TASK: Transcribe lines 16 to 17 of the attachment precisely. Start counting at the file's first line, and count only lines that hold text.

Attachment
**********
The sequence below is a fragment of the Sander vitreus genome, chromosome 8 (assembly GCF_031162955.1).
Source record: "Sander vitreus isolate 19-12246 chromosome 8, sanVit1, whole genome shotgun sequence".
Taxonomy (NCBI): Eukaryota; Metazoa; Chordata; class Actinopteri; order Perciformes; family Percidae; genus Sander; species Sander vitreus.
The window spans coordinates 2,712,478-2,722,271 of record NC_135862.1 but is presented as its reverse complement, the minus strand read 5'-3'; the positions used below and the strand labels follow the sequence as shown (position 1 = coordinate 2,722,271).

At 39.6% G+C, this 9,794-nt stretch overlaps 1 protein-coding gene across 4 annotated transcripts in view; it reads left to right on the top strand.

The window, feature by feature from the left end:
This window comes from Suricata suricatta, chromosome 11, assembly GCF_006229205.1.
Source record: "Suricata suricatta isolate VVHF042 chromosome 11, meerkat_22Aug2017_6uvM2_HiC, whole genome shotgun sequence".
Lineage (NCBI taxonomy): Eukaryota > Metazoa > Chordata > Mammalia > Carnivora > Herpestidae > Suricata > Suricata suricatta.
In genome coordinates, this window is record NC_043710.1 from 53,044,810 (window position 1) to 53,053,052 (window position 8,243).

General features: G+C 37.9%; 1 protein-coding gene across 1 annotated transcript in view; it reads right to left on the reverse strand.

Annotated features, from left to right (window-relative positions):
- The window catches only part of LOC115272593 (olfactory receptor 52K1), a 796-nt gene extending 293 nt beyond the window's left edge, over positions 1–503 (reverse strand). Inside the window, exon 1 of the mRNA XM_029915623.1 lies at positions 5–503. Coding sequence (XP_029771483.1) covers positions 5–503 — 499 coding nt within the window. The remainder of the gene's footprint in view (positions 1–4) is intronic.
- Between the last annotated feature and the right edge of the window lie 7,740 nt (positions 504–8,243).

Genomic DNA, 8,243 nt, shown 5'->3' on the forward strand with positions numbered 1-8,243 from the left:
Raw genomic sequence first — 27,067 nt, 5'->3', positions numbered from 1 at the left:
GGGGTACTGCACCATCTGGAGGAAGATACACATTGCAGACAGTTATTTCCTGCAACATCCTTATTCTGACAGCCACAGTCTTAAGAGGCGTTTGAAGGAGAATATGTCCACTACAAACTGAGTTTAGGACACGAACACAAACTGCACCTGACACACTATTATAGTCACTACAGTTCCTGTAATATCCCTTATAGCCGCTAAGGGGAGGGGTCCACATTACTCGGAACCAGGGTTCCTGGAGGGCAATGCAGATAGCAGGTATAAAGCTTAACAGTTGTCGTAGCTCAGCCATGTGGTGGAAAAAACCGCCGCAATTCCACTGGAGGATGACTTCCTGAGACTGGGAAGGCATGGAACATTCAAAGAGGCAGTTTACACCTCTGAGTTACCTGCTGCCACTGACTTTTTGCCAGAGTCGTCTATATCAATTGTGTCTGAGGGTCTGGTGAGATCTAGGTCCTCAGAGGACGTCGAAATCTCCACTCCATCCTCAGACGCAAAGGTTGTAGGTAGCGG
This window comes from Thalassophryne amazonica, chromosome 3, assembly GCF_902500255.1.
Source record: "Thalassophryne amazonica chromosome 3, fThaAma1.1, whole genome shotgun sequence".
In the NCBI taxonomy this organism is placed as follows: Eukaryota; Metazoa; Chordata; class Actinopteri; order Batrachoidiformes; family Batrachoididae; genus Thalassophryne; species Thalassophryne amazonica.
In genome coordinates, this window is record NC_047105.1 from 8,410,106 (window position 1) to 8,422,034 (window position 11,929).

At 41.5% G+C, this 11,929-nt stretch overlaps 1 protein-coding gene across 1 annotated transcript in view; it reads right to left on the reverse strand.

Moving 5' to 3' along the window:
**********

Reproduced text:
Raw genomic sequence first — 27,067 nt, 5'->3', positions numbered from 1 at the left:
GGGGTACTGCACCATCTGGAGGAAGATACACATTGCAGACAGTTATTTCCTGCAACATCCTTATTCTGACAGCCACAGTCTTAAGAGGCGTTTGAAGGAGAATATGTCCACTACAAACTGAGTTTAGGACACGAACACAAACTGCACCTGACACACTATTATAGTCACTACAGTTCCTGTAATATCCCTTATAGCCGCTAAGGGGAGGGGTCCACATTACTCGGAACCAGGGTTCCTGGAGGGCAATGCAGATAGCAGGTATAAAGCTTAACAGTTGTCGTAGCTCAGCCATGTGGTGGAAAAAACCGCCGCAATTCCACTGGAGGATGACTTCCTGAGACTGGGAAGGCATGGAACATTCAAAGAGGCAGTTTACACCTCTGAGTTACCTGCTGCCACTGACTTTTTGCCAGAGTCGTCTATATCAATTGTGTCTGAGGGTCTGGTGAGATCTAGGTCCTCAGAGGACGTCGAAATCTCCACTCCATCCTCAGACGCAAAGGTTGTAGGTAGCGG